Operational Bulletins 036 – August 8, 2007

This section contains policy, procedures and guidance used by Immigration, Refugees and Citizenship Canada staff. It is posted on the Department’s website as a courtesy to stakeholders.

Determining equivalencies in the field – inland and overseas

Background

The Danger to the Public - Rehabilitation Unit of Case Review Division, Case Management Branch (CMB), at National Headquarters (NHQ), receives numerous requests concerning equivalencies. With the view that CMB will provide guidance on case specific issues dealing with criminal equivalencies, we remind officers that they should refer to ENF 14/OP 19 (section 13) for guidance on determining equivalencies. CMB and Legal Services Branch are of the view that officers need to conduct some preliminary research at the very minimum, or alternatively, be able to equate the offences independently and should only consult NHQ for guidance or confirmation of their determination, or to have NHQ seek legal guidance.

To assist officers further, CMB offers the following elaboration of the information found in OP 19 and ENF 14.

Determining equivalencies in the field – inland and overseas

The Federal Court of Appeal has suggested three methods for determining equivalencies:

  1. Compare the elements of the Canadian and foreign statutes to determine if both have the same essential requirements to substantiate the respective offence (the elements will generally include both mental and physical components); or
  2. Examine the facts to determine whether there was sufficient evidence before the court to substantiate each of the elements required for the Canadian offence; or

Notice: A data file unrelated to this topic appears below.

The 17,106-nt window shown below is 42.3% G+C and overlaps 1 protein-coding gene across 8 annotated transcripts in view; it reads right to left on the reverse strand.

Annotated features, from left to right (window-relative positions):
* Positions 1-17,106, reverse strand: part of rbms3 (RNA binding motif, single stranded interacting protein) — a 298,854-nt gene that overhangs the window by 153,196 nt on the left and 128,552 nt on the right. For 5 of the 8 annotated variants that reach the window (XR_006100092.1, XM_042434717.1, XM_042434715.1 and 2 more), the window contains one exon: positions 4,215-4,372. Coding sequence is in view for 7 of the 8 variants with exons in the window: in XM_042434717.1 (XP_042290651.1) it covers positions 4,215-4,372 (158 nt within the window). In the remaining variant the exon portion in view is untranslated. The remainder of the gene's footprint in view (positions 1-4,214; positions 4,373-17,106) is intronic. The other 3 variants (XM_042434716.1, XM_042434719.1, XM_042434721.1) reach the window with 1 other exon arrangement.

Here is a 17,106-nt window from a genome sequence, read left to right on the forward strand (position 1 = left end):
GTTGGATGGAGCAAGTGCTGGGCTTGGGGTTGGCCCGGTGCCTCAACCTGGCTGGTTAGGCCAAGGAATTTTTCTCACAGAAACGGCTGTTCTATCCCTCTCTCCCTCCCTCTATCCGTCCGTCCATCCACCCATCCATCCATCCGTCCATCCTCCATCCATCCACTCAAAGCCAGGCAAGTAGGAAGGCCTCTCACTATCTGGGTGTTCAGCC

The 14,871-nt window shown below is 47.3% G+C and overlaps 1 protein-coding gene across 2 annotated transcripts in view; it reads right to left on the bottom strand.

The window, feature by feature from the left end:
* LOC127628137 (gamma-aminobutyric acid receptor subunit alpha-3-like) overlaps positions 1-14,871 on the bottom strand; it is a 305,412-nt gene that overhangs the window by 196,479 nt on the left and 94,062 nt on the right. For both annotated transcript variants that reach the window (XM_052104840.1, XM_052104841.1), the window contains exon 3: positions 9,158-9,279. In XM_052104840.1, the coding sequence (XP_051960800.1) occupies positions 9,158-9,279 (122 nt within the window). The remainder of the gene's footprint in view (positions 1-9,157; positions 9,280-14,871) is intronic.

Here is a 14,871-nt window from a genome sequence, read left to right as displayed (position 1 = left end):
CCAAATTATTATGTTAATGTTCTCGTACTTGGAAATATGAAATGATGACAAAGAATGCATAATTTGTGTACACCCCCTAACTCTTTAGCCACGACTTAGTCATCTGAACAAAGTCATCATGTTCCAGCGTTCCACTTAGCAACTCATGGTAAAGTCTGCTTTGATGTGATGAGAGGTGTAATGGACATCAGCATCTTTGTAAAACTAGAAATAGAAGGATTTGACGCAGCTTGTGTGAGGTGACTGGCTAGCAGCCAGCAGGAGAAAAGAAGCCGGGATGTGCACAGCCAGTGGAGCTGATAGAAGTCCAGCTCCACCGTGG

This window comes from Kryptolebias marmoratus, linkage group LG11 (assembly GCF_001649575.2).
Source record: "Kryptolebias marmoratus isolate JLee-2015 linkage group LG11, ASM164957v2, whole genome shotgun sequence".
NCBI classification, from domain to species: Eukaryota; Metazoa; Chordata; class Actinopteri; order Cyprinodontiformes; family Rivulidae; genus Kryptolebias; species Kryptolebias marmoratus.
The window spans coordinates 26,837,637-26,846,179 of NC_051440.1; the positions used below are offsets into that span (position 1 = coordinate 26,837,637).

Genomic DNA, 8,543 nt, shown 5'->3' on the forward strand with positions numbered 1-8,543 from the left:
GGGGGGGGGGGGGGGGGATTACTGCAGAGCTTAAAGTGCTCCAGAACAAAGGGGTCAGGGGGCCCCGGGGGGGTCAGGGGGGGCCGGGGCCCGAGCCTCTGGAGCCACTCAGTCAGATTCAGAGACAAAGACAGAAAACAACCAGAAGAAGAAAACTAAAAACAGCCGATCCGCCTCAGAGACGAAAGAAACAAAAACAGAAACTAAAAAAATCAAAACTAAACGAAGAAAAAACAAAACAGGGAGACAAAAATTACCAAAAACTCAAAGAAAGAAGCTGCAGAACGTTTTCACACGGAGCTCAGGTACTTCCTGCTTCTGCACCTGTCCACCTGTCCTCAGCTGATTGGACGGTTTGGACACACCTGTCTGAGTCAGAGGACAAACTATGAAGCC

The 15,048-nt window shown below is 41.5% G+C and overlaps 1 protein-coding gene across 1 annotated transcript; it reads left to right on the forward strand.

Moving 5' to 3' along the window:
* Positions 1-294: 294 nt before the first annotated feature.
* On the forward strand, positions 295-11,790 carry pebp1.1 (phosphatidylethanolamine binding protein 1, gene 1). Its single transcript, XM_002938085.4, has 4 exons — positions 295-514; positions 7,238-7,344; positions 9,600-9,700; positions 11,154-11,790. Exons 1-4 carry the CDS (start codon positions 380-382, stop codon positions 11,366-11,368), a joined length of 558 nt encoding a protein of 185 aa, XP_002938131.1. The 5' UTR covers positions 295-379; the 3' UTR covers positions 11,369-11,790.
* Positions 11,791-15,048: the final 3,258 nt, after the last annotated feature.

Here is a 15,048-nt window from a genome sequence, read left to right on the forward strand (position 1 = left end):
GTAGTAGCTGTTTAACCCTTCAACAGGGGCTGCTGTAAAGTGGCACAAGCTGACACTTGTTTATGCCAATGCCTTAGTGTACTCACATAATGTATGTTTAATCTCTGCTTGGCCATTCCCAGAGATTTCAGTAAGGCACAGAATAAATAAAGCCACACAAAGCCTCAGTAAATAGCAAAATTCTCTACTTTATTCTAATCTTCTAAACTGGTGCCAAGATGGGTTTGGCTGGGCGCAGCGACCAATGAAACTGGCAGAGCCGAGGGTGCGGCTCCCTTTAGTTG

3. Combination of the two methods above.

Canadian statute consideration

Considerations include the following:

  • The equivalent Canadian statute must be an Act of Parliament (Federal Statute), therefore municipal and provincial statutes are not applicable;
  • Contempt of court, based on common law, is not applicable;
  • The Canadian statute must be in force at the time that the criminal equivalency is carried out;
  • If the Canadian offence is broader than the foreign statute, examine the elements of the statutes to establish equivalency;
  • If the Canadian offence is narrower than the foreign statute, examine the circumstances and documents pertaining to the offence, including the arrest report, the charges, or the statement from the offender, to ensure that the facts of the particular incident would constitute an offence under Canadian law;
  • All Canadian equivalents should be used in support of the refusal when the foreign offence equates with more than one Canadian equivalent;
  • There is no legal requirement to find the equivalence that is the most similar and make a decision on that provision only.

Officers need to provide as many details as possible with respect to the charges and the offences. They must include at least the following:

  • Criminal record of conviction;
  • Statute and section number of conviction;
  • Translated copy of the section or the statute at issue;
  • Disposition: finding of guilt, conviction, acquittal, discharge, stay, pardon;
  • Where possible the factual background of the offence (court transcripts or police reports) and the sentence should also be included;
  • Objective confirmation of the facts should always be sought through court documents; reliance on the applicant's version is not advisable.

It is crucial that the officers carry out a thorough job of seeking the Canadian equivalence before referring the case to NHQ. Visa officers have easier access to foreign laws in the country where they are posted. Visa officers also have contacts with local authorities who can assist in obtaining the necessary documentation. NHQ should only receive the unusual equivalencies that may require the opinion or guidance of the legal branch.

Conversion of monetary values for criminal equivalence

  • Monetary values must be converted from foreign to Canadian currency so that criminal equivalence can be established. The Bank of Canada provides exchange rates that go back to 1990. The exchange rate in effect at the time of the commission of the offence should be used for conversion;
  • Statistics Canada provides exchange rates prior to 1990.

For additional information, please refer to ENF 14 / OP 19, section 14.

Comments or questions regarding this Operational Bulletin may be directed to OMC-Immigration@cic.gc.ca

Questions

Questions about this operational bulletin should be sent to OMC-Immigration@cic.gc.ca

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